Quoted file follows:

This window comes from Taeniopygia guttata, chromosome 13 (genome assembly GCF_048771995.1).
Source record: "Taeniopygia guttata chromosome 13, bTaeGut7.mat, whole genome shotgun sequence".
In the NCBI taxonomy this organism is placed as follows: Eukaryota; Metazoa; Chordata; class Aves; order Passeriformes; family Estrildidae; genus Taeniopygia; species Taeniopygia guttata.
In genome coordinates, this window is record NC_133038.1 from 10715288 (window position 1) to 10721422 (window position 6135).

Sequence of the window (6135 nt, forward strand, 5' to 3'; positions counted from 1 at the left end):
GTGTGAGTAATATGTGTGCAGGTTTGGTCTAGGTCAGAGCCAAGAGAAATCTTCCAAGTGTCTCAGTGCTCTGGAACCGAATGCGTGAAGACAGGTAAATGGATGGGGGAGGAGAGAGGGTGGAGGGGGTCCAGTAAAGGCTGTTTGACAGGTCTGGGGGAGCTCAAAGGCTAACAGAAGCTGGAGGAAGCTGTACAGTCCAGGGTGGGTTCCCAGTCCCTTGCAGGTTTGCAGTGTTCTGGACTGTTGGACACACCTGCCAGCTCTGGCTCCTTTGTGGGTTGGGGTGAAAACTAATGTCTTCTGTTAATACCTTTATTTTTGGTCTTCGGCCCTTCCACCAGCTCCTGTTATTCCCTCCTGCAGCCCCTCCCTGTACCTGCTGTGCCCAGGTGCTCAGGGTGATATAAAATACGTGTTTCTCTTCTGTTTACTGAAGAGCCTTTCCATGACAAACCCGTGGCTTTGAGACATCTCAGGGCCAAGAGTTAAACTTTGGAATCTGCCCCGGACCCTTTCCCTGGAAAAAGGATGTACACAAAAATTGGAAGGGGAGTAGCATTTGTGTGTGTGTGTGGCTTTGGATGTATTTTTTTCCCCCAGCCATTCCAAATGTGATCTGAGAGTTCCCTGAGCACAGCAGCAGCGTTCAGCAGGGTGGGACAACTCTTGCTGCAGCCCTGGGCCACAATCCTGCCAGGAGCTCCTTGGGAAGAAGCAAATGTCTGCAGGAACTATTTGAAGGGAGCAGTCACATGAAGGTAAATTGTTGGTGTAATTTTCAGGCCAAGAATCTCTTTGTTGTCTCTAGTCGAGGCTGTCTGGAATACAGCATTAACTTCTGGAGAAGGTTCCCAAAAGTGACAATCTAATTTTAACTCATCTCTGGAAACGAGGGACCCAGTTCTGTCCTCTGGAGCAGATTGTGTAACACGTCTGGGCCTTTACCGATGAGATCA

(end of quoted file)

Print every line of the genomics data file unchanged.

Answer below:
This window comes from Taeniopygia guttata, chromosome 13 (genome assembly GCF_048771995.1).
Source record: "Taeniopygia guttata chromosome 13, bTaeGut7.mat, whole genome shotgun sequence".
In the NCBI taxonomy this organism is placed as follows: Eukaryota; Metazoa; Chordata; class Aves; order Passeriformes; family Estrildidae; genus Taeniopygia; species Taeniopygia guttata.
In genome coordinates, this window is record NC_133038.1 from 10715288 (window position 1) to 10721422 (window position 6135).

Sequence of the window (6135 nt, forward strand, 5' to 3'; positions counted from 1 at the left end):
GTGTGAGTAATATGTGTGCAGGTTTGGTCTAGGTCAGAGCCAAGAGAAATCTTCCAAGTGTCTCAGTGCTCTGGAACCGAATGCGTGAAGACAGGTAAATGGATGGGGGAGGAGAGAGGGTGGAGGGGGTCCAGTAAAGGCTGTTTGACAGGTCTGGGGGAGCTCAAAGGCTAACAGAAGCTGGAGGAAGCTGTACAGTCCAGGGTGGGTTCCCAGTCCCTTGCAGGTTTGCAGTGTTCTGGACTGTTGGACACACCTGCCAGCTCTGGCTCCTTTGTGGGTTGGGGTGAAAACTAATGTCTTCTGTTAATACCTTTATTTTTGGTCTTCGGCCCTTCCACCAGCTCCTGTTATTCCCTCCTGCAGCCCCTCCCTGTACCTGCTGTGCCCAGGTGCTCAGGGTGATATAAAATACGTGTTTCTCTTCTGTTTACTGAAGAGCCTTTCCATGACAAACCCGTGGCTTTGAGACATCTCAGGGCCAAGAGTTAAACTTTGGAATCTGCCCCGGACCCTTTCCCTGGAAAAAGGATGTACACAAAAATTGGAAGGGGAGTAGCATTTGTGTGTGTGTGTGGCTTTGGATGTATTTTTTTCCCCCAGCCATTCCAAATGTGATCTGAGAGTTCCCTGAGCACAGCAGCAGCGTTCAGCAGGGTGGGACAACTCTTGCTGCAGCCCTGGGCCACAATCCTGCCAGGAGCTCCTTGGGAAGAAGCAAATGTCTGCAGGAACTATTTGAAGGGAGCAGTCACATGAAGGTAAATTGTTGGTGTAATTTTCAGGCCAAGAATCTCTTTGTTGTCTCTAGTCGAGGCTGTCTGGAATACAGCATTAACTTCTGGAGAAGGTTCCCAAAAGTGACAATCTAATTTTAACTCATCTCTGGAAACGAGGGACCCAGTTCTGTCCTCTGGAGCAGATTGTGTAACACGTCTGGGCCTTTACCGATGAGATCA